Restaurant Worker Makes Custard

Starting with safety

Here’s a breakdown of consumer demographics who prefer enhanced cleanliness and safety:

  • Baby Boomers: 32.3 percent
  • Millennials: 25.2 percent
  • Gen X: 23 percent
  • Silent generation: 14.5 percent
  • Gen Z: 4.9 percent


A third of Deloitte’s respondents said enhanced cleanliness and safety would make them more likely to return to on-premises dining sooner, and to dine out more frequently. Boomers, Gen X, and millennials appear more concerned with this topic than others. “The traditional measures of cleanliness and the more timely indicators of safety are some of the first things customers notice when they enter a restaurant,” Deloitte said.

In-store spacing, surface cleansing, food preparing, and employee safety measures pulsed in the survey. It’s a cross-section operators are plenty familiar with at this point—adopting cleanliness and safety policies, and then finding a way to visibly display those efforts.

More than half of consumers (55 percent) said they’d be willing to pay 10–15 percent more to know about the safety and cleanliness that surround the preparation and transportation of their food. In Deloitte’s observation, it’s further evidence consumers strongly value proof of safe practices. There’s nothing to suggest that’s reversing course.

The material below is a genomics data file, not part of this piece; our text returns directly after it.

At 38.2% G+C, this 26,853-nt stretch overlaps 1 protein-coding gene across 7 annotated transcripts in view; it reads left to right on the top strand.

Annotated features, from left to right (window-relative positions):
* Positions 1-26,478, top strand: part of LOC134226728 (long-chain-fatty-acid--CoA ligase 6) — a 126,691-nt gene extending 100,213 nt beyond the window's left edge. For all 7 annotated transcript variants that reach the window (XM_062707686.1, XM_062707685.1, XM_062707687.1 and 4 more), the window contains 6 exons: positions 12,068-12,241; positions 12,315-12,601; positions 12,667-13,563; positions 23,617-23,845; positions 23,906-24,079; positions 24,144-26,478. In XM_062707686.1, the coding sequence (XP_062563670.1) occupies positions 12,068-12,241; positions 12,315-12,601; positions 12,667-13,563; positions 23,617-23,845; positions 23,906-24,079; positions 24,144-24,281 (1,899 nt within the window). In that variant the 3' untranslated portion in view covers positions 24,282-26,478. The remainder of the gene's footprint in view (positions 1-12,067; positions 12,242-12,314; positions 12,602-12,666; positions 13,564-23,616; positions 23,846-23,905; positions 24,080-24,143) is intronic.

Also, close to half (45 percent) of respondents said they were unlikely to return to a restaurant that had a food safety incident. Again, this isn’t new; the stakes are just higher. It casts a fresh light on sourcing, staff training, and traceability, Deloitte said.

Yet what customers prioritized above all other food considerations was “origin.” The average consumer in the study said knowing details surrounding where their food comes from would be worth as much as paying 6 percent more for their meal—“a potentially large area for margin growth,” the company said.

Something to consider along those lines: Prices for food away from home increased 5.3 percent year-over-year in October, according to the Bureau of Labor Statistics. Quick-service menu items rose 7.1 percent in the past year, while full-service meals lifted 5.9 percent. Both were the largest 12-month increases in recorded history. 

If commodity inflation and labor challenges leave restaurants no choice but to charge consumers more, a counter for operators could be transparency, and giving customers information they feel good opening their wallets for. In an environment where price hikes have blurred segments (fast casual and quick service charge similar for food these days), these kinds of efforts could split the field.